Sunday, July 14, 2013

How Bitcoin Works Under the Hood

new 3.5 in-depth course: Introduction to Bitcoin, Blockchain and Decentralized projects (Ethereum).

The goal of this video is to explain how Bitcoin works under the hood, to give a clearer idea of what it really means to own, send or “mine” Bitcoins.

New: Turkish translation by now available.

If, instead of how it works, you're looking for where to buy Bitcoin, I use coinbase. And for trading, check out bitcoin wealth alliance (both affiliate links).

What is Bitcoin at a high level?

First, a brief high-level overview of what Bitcoin is.

At its core, Bitcoin is just a digital file that lists accounts and money like a ledger. A copy of this file is maintained on every computer in the Bitcoin network. (update: you don't have to maintain a ledger just to use Bitcoin to send and receive money, this is for people who want to help maintain the system).

These numbers don’t represent anything in the physical world, they only have value because people are willing to trade real goods and services for a higher number next to their account, and believe that others will do the same. The numbers only have value because we believe they have value, just like any other fiat currency.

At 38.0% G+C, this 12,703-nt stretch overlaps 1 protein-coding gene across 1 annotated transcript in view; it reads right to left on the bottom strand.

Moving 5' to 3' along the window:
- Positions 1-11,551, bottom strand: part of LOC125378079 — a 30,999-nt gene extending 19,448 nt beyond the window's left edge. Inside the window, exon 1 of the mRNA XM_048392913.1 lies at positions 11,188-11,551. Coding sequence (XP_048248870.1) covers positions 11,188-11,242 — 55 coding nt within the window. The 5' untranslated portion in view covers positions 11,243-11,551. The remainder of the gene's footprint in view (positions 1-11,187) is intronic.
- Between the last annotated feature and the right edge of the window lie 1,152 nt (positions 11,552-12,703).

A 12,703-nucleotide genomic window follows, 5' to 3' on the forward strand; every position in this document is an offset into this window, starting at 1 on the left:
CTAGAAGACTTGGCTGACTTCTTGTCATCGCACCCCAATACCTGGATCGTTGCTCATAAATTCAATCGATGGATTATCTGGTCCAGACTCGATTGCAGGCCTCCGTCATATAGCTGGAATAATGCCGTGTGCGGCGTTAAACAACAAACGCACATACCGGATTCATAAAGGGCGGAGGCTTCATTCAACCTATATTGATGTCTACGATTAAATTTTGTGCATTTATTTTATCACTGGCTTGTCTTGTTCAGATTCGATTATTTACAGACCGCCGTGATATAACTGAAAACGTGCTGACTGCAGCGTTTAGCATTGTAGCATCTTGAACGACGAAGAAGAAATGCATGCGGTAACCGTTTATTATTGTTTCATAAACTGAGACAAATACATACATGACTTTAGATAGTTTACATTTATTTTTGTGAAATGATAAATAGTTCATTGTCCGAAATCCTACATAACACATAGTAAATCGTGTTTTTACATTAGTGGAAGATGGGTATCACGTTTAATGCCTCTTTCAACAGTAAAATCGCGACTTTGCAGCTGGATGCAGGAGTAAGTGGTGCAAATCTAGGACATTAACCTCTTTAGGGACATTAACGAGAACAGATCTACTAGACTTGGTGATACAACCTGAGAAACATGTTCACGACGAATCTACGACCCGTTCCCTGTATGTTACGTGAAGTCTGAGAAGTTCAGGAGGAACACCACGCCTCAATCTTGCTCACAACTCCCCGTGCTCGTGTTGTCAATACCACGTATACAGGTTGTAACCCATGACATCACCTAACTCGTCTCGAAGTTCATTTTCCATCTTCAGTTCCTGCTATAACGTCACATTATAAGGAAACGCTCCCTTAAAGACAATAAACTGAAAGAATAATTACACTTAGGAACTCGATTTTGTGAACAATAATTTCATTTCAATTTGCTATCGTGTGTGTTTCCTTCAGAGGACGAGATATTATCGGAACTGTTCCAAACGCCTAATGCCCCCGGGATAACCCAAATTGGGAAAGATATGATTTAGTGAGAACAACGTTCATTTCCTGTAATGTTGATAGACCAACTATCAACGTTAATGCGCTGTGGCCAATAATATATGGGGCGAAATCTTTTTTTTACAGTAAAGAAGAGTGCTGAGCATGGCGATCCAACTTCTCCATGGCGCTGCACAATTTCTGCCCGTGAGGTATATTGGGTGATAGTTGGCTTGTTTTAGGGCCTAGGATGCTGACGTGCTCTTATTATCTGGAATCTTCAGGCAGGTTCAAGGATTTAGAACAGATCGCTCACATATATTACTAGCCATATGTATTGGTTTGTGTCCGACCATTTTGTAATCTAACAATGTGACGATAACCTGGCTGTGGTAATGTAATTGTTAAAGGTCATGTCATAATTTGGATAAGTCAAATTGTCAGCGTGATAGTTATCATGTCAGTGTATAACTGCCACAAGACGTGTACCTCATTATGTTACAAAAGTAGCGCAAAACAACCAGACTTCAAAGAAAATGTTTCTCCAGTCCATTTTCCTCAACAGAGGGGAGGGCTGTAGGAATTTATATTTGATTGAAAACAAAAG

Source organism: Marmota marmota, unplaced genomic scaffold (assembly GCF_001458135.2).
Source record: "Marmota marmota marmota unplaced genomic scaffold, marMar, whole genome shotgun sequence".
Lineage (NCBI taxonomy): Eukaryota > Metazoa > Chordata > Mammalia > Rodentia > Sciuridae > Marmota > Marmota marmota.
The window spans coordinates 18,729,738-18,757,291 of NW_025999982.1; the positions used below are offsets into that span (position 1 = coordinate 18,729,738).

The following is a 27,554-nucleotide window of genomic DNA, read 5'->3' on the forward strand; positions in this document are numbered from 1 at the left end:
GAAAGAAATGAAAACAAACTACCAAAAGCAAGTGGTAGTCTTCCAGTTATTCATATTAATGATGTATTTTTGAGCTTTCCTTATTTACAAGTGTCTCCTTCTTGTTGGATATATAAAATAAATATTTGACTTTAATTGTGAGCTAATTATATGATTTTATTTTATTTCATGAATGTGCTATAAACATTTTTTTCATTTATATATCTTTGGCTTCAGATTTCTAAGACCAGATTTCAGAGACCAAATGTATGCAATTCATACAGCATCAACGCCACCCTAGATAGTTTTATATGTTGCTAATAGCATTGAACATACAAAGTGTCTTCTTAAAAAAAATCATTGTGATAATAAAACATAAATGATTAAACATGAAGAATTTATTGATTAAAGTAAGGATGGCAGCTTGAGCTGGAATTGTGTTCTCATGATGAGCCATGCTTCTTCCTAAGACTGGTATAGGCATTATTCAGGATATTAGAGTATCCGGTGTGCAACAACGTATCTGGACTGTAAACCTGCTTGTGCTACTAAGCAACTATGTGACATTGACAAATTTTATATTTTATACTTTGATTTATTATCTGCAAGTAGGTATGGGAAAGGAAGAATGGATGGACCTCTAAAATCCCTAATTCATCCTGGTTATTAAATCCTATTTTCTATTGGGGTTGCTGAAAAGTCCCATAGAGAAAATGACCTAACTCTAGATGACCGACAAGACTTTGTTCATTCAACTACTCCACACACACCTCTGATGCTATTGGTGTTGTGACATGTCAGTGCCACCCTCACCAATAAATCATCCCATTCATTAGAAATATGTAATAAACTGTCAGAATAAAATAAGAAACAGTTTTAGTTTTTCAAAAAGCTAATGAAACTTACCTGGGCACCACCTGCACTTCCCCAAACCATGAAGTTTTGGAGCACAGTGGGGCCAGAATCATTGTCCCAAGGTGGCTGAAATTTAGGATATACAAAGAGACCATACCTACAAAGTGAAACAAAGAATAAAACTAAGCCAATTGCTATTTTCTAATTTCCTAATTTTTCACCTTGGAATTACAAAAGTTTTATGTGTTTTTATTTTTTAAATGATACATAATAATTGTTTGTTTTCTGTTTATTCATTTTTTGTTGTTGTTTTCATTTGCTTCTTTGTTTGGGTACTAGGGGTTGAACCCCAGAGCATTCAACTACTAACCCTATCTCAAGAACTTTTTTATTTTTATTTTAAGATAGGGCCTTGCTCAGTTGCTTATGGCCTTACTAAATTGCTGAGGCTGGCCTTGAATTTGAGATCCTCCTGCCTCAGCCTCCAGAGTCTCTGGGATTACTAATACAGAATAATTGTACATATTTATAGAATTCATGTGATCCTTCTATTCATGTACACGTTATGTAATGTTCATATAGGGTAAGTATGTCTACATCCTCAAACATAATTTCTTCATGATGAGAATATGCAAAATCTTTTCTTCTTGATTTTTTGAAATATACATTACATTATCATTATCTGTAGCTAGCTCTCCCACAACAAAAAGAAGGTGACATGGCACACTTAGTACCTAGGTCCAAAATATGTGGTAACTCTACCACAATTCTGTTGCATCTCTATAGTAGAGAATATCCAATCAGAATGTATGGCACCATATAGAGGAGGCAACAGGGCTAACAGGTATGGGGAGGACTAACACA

To send money, you broadcast to the network that the amount on your account should go down, and the amount on a receiver’s account up. Nodes, or computers, in the Bitcoin network apply that transaction to their copy of the ledger, and then pass on the transaction to other nodes. This, with some math-based security, is really all there is--a system that lets a group of computers maintain a ledger.

While this may sound similar to the way a bank maintains a ledger, the fact that the ledger is maintained by a group rather than a single entity introduces a number of important differences. For one, unlike at a bank where you only know about your own transactions, in Bitcoin, everyone knows about everyone else’s transactions.

Also, while you can trust your bank, or can at least sue it if something goes wrong, in Bitcoin, you’re dealing with anonymous strangers, so you shouldn’t trust anyone. The Bitcoin system is amazingly designed so that no trust is needed--special mathematical functions protect every aspect of the system.

The rest of this entry will explain in detail how Bitcoin allows such a group of strangers to manage each other’s financial transactions.